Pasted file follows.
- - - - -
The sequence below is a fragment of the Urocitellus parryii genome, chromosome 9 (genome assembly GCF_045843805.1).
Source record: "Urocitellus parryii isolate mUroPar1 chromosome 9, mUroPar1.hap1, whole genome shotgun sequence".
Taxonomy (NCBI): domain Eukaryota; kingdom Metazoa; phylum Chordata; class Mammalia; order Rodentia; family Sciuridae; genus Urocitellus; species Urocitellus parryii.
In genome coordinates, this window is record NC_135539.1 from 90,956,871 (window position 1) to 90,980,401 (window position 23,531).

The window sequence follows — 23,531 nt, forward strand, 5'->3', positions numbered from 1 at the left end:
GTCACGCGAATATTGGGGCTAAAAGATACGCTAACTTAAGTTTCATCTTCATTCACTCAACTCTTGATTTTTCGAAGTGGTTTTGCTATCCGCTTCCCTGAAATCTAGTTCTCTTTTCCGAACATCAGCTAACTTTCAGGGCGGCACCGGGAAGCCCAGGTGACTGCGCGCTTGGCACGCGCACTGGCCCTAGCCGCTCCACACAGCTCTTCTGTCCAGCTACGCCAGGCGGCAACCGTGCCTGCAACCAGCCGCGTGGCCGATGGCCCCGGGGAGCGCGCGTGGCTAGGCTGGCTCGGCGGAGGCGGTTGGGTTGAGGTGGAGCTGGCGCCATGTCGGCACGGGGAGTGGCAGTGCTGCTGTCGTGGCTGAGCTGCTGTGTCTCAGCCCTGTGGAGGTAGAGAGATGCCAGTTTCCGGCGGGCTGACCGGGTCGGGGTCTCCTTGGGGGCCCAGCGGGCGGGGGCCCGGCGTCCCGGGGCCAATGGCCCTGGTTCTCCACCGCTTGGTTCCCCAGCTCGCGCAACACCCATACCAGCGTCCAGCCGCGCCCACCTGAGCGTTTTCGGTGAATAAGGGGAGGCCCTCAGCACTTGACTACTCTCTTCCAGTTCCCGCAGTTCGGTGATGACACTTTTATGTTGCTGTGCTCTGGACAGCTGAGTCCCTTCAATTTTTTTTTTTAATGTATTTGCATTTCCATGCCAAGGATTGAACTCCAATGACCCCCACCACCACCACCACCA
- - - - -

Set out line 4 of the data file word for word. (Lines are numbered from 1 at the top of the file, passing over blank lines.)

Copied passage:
In genome coordinates, this window is record NC_135539.1 from 90,956,871 (window position 1) to 90,980,401 (window position 23,531).